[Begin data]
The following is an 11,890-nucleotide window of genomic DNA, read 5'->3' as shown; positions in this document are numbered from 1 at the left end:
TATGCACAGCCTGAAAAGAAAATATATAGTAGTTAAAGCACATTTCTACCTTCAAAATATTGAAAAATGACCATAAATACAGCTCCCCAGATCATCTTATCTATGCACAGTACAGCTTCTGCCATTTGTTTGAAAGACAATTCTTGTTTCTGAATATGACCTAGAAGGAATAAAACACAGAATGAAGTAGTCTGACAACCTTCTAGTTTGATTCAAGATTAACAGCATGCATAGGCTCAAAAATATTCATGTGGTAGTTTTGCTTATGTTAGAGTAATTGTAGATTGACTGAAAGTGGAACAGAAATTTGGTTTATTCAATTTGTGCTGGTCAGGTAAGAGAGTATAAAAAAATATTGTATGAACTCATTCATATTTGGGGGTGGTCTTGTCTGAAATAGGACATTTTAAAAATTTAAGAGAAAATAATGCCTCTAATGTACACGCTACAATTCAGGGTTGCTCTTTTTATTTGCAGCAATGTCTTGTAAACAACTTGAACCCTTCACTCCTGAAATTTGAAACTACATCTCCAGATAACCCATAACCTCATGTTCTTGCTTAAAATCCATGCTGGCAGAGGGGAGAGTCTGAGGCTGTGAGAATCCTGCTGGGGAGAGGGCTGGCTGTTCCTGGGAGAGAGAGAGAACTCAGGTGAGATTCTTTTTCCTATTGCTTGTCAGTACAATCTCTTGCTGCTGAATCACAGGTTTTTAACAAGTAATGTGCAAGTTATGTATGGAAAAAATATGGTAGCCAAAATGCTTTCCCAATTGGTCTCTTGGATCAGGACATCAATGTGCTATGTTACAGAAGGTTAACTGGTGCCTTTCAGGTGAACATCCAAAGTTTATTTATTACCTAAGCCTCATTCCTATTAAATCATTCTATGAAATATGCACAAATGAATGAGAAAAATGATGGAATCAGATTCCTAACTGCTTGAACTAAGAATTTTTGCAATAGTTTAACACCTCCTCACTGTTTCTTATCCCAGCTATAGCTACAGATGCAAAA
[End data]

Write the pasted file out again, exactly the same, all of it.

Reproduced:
The following is an 11,890-nucleotide window of genomic DNA, read 5'->3' as shown; positions in this document are numbered from 1 at the left end:
TATGCACAGCCTGAAAAGAAAATATATAGTAGTTAAAGCACATTTCTACCTTCAAAATATTGAAAAATGACCATAAATACAGCTCCCCAGATCATCTTATCTATGCACAGTACAGCTTCTGCCATTTGTTTGAAAGACAATTCTTGTTTCTGAATATGACCTAGAAGGAATAAAACACAGAATGAAGTAGTCTGACAACCTTCTAGTTTGATTCAAGATTAACAGCATGCATAGGCTCAAAAATATTCATGTGGTAGTTTTGCTTATGTTAGAGTAATTGTAGATTGACTGAAAGTGGAACAGAAATTTGGTTTATTCAATTTGTGCTGGTCAGGTAAGAGAGTATAAAAAAATATTGTATGAACTCATTCATATTTGGGGGTGGTCTTGTCTGAAATAGGACATTTTAAAAATTTAAGAGAAAATAATGCCTCTAATGTACACGCTACAATTCAGGGTTGCTCTTTTTATTTGCAGCAATGTCTTGTAAACAACTTGAACCCTTCACTCCTGAAATTTGAAACTACATCTCCAGATAACCCATAACCTCATGTTCTTGCTTAAAATCCATGCTGGCAGAGGGGAGAGTCTGAGGCTGTGAGAATCCTGCTGGGGAGAGGGCTGGCTGTTCCTGGGAGAGAGAGAGAACTCAGGTGAGATTCTTTTTCCTATTGCTTGTCAGTACAATCTCTTGCTGCTGAATCACAGGTTTTTAACAAGTAATGTGCAAGTTATGTATGGAAAAAATATGGTAGCCAAAATGCTTTCCCAATTGGTCTCTTGGATCAGGACATCAATGTGCTATGTTACAGAAGGTTAACTGGTGCCTTTCAGGTGAACATCCAAAGTTTATTTATTACCTAAGCCTCATTCCTATTAAATCATTCTATGAAATATGCACAAATGAATGAGAAAAATGATGGAATCAGATTCCTAACTGCTTGAACTAAGAATTTTTGCAATAGTTTAACACCTCCTCACTGTTTCTTATCCCAGCTATAGCTACAGATGCAAAA